What are the Catches in Book publishing

 How easy is book publishing? 

 Beyond the exaltation and exuberance in bringing your imagination into emotion-evoking words that give readers the best reading experience, book publishing s a matter of money. Or, in the present market world, a business.   

Image is taken from free Pexel.com

I happily informed my Facebook friends that I would publish my debut story titled Under the Bakula Tree by September.  At least some of you might be wondering about its state of affairs. This was also my theme in the BlogChatter Half-marathon in August. 

November is passing. Even now, I am not able to set a publishing date for it.  No, I wasn't sick, toiling these two months in preparation for my publishing.  In September, I had no clue of what was awaiting me.

I know many of you have at least one story idea inside you, itching you to bring it out and publish. This post is also for the benefit of those looking forward to that. This is to caution you against the pitfalls waiting for you outside, and the best thing to avoid falling into them is to have a good awareness of them.  And that beyond the exaltation and exuberance in bringing out your imagination into emotion-evoking words giving the best reading experience to readers, it is a matter of money. Or, in the present market world, a business.   

Writing is one thing, and getting published is a totally different ball game.  There are many ways to get published. I am not making it sound gloom and doom--there is always a silver line in the open sky.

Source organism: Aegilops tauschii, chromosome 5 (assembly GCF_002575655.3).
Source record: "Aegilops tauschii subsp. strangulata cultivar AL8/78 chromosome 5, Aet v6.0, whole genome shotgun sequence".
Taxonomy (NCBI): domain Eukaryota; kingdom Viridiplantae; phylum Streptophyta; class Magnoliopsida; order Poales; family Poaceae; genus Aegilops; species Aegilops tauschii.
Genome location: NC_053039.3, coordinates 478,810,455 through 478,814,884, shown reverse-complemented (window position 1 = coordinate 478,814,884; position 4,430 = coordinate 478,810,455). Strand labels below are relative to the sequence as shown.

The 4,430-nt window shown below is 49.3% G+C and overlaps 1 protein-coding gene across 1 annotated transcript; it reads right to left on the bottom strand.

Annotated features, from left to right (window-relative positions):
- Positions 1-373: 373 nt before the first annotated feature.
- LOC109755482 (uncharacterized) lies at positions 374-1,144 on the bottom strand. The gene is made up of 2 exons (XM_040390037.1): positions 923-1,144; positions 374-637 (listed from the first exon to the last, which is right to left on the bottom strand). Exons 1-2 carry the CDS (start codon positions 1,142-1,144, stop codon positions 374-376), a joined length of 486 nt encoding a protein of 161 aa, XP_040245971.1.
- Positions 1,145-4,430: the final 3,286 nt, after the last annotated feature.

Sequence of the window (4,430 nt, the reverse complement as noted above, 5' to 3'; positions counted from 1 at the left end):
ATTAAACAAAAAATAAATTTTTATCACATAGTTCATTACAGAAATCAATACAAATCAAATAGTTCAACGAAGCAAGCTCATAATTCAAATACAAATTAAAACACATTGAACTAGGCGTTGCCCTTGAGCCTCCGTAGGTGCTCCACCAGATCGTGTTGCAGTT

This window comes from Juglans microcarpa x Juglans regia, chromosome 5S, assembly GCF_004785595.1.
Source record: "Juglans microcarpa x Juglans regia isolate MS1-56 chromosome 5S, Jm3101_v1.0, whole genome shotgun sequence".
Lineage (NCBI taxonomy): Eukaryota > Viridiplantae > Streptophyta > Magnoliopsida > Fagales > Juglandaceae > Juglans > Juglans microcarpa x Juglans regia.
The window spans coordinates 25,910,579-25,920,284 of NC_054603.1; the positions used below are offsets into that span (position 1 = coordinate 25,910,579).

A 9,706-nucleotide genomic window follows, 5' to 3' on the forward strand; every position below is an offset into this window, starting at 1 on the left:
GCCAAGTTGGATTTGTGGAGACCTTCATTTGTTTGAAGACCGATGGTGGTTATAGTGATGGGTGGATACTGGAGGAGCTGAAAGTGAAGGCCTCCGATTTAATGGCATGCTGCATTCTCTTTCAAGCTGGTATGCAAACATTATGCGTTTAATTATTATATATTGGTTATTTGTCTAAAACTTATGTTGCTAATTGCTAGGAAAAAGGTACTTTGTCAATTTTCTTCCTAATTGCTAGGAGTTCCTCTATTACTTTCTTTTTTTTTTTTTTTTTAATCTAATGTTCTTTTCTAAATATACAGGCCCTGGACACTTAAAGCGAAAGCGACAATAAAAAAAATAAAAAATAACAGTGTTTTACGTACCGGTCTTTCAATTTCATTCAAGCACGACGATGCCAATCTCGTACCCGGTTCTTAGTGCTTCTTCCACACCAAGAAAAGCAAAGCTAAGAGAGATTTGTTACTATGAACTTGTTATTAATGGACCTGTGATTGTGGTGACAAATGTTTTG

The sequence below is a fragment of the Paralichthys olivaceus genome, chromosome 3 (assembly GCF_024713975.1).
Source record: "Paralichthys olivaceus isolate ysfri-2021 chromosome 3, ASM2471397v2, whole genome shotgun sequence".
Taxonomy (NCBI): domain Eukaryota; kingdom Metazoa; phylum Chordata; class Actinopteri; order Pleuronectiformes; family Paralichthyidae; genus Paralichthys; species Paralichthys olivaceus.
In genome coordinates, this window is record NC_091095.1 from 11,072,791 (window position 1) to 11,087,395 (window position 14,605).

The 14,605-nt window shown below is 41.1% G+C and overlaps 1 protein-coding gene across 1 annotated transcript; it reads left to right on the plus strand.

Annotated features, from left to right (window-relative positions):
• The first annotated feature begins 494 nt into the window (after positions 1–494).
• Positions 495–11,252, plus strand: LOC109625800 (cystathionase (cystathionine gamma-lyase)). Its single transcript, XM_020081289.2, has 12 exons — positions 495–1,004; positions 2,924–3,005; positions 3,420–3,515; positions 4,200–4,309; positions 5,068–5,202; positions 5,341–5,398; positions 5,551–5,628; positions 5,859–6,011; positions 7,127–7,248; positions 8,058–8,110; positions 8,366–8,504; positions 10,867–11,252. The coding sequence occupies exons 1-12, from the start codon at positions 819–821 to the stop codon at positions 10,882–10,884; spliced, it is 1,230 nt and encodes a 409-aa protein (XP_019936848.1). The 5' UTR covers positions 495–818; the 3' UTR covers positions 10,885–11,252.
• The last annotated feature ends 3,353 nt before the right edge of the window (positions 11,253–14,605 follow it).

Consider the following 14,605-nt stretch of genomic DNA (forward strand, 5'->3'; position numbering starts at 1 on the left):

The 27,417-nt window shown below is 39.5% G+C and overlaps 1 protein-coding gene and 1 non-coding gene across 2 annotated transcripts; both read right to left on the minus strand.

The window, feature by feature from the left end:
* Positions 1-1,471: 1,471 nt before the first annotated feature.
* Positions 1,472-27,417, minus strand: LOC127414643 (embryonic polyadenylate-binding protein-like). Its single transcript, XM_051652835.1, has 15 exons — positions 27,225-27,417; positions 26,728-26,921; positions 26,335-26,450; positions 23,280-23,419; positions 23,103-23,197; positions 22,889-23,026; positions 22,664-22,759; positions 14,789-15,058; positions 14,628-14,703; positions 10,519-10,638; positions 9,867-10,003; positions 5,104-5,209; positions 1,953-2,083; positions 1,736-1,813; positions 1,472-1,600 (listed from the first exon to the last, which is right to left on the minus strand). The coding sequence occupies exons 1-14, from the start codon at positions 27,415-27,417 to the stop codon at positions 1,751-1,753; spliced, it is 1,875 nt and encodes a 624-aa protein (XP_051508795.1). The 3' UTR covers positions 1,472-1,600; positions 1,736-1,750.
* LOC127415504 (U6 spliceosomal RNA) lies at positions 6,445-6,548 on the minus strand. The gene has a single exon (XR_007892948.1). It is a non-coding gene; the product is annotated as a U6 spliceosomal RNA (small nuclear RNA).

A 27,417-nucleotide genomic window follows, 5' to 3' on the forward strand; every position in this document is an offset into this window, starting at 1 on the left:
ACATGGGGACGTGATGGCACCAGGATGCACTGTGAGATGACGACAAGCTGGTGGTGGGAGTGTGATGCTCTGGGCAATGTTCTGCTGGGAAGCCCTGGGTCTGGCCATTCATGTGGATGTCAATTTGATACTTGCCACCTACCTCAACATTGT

There are different ways to publish your work--traditional, self-publishing, vanity publishing, online, e-publishing are some of them. 

I chose e-publishing--Amazon Kindle Direct Publishing (KDP) for my own reasons.  Here you have to manage the product quality at every stage of its progress and meet all the publishing expenses--editing the manuscript, KDP formatting and cover page design, and you should budget for them.  The whole exercise takes a business deal nature.  The vendor should provide the details of the product or the service they offer honestly and modestly so that you as the customer can make the right choices.

I am happy that I got a professional editor--the editing rate was fixed upfront.  She addressed all my editing queries timeously and got my manuscript ready.  

The Cover Page. 

I assumed the coverage designing for my e-book would be an easy matter. So far, I approached three cover page designers, got the covers designed, but none got through because of the unacceptable business practices I faced. I don't want to pinpoint anyone--my intention is to alert other writers about the pitfalls to caution them.  

The images on your cover page should be original, created by the designer, for which you pay them. Instead, if they lift it from somewhere copyrighted to someone, Amazon would pull down your entire book.  Imagine that happening to you--I reached the brink of it--if not for my timely inquiries and researchers, I would have fallen into that trap.

You have to study the details of the terms and conditions the vendor offers you and, if necessary, bargain and seal them before you give the go-ahead.  If halfway through, if they act contrary to the initial agreement, giving you some flimsy reasons like they have skill shortage, you should do the right thing--call off the deal.

And if the person you hire is unwilling to offer you the rate upfront, sweet talk, pay me what you decide, do not smile, get wind of you are heading to get cornered in the end.  Again do the right thing--call it off. 

I have gone through all three situations. I don't know whether the people who did all those feel bad about it, but they caused immense frustration in me.  It stole away from me all the natural enthusiasm I had in September when I hoped my book would soon get published.  

Now, I have hired the fourth designer and am waiting for the outcome.  

I am sure some published authors will read this post. I request they share their experiences that would immensely help others.